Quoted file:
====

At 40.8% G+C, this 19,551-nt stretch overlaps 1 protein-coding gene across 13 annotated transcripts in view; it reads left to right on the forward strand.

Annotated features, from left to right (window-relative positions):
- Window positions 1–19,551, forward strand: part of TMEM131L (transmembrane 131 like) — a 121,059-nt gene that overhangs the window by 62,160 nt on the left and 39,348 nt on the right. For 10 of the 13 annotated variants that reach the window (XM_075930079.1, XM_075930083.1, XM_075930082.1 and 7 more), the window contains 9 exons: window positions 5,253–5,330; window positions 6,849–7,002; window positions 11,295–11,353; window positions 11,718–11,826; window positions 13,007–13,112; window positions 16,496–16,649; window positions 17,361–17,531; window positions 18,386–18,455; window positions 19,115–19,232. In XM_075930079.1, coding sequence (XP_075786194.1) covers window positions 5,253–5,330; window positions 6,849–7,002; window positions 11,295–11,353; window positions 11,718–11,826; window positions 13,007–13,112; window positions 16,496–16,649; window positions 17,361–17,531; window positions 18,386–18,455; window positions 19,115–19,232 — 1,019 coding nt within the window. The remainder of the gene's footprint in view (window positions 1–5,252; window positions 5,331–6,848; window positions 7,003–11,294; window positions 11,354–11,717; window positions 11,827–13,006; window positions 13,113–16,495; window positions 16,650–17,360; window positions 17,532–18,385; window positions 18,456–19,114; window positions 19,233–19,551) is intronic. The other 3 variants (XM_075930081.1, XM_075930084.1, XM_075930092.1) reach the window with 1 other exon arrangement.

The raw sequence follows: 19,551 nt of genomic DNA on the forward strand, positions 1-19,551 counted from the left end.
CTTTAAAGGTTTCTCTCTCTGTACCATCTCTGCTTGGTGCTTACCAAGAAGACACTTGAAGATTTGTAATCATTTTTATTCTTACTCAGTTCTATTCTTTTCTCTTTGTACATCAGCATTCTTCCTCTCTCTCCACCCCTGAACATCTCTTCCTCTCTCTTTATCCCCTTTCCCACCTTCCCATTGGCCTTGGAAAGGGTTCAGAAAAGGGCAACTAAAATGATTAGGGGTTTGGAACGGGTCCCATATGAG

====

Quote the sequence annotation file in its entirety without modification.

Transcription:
At 40.8% G+C, this 19,551-nt stretch overlaps 1 protein-coding gene across 13 annotated transcripts in view; it reads left to right on the forward strand.

Annotated features, from left to right (window-relative positions):
- Window positions 1–19,551, forward strand: part of TMEM131L (transmembrane 131 like) — a 121,059-nt gene that overhangs the window by 62,160 nt on the left and 39,348 nt on the right. For 10 of the 13 annotated variants that reach the window (XM_075930079.1, XM_075930083.1, XM_075930082.1 and 7 more), the window contains 9 exons: window positions 5,253–5,330; window positions 6,849–7,002; window positions 11,295–11,353; window positions 11,718–11,826; window positions 13,007–13,112; window positions 16,496–16,649; window positions 17,361–17,531; window positions 18,386–18,455; window positions 19,115–19,232. In XM_075930079.1, coding sequence (XP_075786194.1) covers window positions 5,253–5,330; window positions 6,849–7,002; window positions 11,295–11,353; window positions 11,718–11,826; window positions 13,007–13,112; window positions 16,496–16,649; window positions 17,361–17,531; window positions 18,386–18,455; window positions 19,115–19,232 — 1,019 coding nt within the window. The remainder of the gene's footprint in view (window positions 1–5,252; window positions 5,331–6,848; window positions 7,003–11,294; window positions 11,354–11,717; window positions 11,827–13,006; window positions 13,113–16,495; window positions 16,650–17,360; window positions 17,532–18,385; window positions 18,456–19,114; window positions 19,233–19,551) is intronic. The other 3 variants (XM_075930081.1, XM_075930084.1, XM_075930092.1) reach the window with 1 other exon arrangement.

The raw sequence follows: 19,551 nt of genomic DNA on the forward strand, positions 1-19,551 counted from the left end.
CTTTAAAGGTTTCTCTCTCTGTACCATCTCTGCTTGGTGCTTACCAAGAAGACACTTGAAGATTTGTAATCATTTTTATTCTTACTCAGTTCTATTCTTTTCTCTTTGTACATCAGCATTCTTCCTCTCTCTCCACCCCTGAACATCTCTTCCTCTCTCTTTATCCCCTTTCCCACCTTCCCATTGGCCTTGGAAAGGGTTCAGAAAAGGGCAACTAAAATGATTAGGGGTTTGGAACGGGTCCCATATGAG